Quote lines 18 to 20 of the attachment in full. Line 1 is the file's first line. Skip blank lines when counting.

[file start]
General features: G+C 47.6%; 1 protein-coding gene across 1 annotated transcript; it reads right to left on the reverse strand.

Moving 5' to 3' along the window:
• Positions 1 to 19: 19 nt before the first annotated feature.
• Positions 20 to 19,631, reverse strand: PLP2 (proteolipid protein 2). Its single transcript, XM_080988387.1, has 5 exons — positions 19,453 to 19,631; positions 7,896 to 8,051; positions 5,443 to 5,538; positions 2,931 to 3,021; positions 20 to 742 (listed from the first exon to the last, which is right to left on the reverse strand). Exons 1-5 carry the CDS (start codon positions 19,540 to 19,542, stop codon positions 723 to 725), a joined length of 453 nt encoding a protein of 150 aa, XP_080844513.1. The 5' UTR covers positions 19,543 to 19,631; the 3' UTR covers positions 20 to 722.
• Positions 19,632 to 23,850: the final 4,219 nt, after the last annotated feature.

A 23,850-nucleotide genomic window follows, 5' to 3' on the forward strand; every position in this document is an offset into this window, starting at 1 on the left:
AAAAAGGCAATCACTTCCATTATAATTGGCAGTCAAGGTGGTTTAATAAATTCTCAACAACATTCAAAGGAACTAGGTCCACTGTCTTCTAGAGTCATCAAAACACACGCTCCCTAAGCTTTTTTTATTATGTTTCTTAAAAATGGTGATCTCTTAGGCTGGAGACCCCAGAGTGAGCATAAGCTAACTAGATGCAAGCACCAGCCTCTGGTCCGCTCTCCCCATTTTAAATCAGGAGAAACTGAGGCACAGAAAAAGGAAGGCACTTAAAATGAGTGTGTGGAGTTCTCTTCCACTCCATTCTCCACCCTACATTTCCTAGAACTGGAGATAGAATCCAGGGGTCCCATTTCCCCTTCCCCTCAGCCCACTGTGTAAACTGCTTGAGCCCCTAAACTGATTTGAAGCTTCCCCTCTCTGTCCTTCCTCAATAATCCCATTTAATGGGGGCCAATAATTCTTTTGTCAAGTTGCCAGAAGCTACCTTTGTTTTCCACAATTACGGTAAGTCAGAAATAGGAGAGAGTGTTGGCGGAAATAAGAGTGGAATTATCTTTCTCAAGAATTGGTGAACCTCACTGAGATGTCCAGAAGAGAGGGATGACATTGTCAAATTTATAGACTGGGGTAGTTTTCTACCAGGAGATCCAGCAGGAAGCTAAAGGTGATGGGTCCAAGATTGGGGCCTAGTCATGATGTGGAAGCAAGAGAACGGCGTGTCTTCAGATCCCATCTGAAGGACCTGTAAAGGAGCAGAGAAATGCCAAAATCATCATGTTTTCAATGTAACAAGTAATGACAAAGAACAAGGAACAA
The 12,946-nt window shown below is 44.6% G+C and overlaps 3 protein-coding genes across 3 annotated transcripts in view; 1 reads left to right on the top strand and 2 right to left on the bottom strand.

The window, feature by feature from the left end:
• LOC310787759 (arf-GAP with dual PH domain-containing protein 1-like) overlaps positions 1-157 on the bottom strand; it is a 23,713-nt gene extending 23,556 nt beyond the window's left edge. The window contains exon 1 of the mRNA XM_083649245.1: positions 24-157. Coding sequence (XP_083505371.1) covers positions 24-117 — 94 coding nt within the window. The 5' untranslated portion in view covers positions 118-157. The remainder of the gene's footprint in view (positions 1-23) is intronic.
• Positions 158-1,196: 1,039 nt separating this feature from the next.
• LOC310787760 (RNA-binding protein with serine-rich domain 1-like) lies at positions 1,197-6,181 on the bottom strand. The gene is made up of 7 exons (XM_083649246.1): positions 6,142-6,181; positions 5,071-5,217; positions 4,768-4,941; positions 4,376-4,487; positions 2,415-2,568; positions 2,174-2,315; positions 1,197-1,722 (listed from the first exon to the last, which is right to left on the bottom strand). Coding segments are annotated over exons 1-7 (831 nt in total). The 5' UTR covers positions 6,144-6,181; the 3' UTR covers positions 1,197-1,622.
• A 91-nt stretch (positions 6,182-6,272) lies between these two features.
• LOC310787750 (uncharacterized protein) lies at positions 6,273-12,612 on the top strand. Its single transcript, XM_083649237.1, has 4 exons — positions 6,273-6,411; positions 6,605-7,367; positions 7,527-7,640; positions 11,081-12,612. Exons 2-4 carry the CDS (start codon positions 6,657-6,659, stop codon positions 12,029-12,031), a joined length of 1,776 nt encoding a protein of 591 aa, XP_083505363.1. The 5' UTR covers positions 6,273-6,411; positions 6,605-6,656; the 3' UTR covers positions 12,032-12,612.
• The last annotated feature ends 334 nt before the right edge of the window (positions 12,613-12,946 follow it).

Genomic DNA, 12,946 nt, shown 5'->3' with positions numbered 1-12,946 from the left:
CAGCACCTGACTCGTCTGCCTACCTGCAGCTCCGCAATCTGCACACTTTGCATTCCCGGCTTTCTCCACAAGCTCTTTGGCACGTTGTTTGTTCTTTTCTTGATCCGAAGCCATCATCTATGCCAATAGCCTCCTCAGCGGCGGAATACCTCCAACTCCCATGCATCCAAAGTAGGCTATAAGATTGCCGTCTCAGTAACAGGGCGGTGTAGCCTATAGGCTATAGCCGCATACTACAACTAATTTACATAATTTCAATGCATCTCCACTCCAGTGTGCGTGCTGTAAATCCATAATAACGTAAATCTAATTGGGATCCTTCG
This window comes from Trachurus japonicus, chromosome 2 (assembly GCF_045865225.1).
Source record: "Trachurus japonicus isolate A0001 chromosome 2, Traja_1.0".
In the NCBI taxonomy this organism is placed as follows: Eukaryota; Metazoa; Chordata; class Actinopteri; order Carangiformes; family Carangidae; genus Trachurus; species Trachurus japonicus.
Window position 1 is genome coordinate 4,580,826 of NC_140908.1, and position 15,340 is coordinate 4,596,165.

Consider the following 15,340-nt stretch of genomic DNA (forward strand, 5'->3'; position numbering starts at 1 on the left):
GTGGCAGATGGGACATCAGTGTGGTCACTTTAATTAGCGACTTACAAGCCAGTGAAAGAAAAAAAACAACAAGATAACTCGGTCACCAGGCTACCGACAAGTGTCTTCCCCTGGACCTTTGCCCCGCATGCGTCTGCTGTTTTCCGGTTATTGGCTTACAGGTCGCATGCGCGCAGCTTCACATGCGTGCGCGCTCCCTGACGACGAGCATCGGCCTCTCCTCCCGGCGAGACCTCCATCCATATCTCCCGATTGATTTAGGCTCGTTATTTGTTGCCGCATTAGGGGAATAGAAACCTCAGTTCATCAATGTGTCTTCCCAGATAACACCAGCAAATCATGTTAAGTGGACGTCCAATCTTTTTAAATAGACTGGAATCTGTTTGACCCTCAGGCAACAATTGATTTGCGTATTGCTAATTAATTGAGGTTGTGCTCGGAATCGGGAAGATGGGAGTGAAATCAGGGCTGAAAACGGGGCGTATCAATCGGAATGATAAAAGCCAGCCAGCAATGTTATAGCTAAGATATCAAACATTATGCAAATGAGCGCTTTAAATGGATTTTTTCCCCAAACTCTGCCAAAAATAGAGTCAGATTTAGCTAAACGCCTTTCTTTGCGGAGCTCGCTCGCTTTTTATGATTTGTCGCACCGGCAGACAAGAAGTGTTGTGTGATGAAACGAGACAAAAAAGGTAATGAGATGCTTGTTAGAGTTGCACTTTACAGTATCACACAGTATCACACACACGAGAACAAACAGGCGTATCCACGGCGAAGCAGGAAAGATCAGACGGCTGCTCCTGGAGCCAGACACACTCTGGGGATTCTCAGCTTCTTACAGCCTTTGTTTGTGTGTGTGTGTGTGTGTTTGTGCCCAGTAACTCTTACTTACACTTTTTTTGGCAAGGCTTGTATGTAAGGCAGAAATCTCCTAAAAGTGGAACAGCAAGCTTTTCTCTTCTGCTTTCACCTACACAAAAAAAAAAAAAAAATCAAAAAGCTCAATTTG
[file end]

This window comes from Trachurus japonicus, chromosome 2 (assembly GCF_045865225.1).
Source record: "Trachurus japonicus isolate A0001 chromosome 2, Traja_1.0".
In the NCBI taxonomy this organism is placed as follows: Eukaryota; Metazoa; Chordata; class Actinopteri; order Carangiformes; family Carangidae; genus Trachurus; species Trachurus japonicus.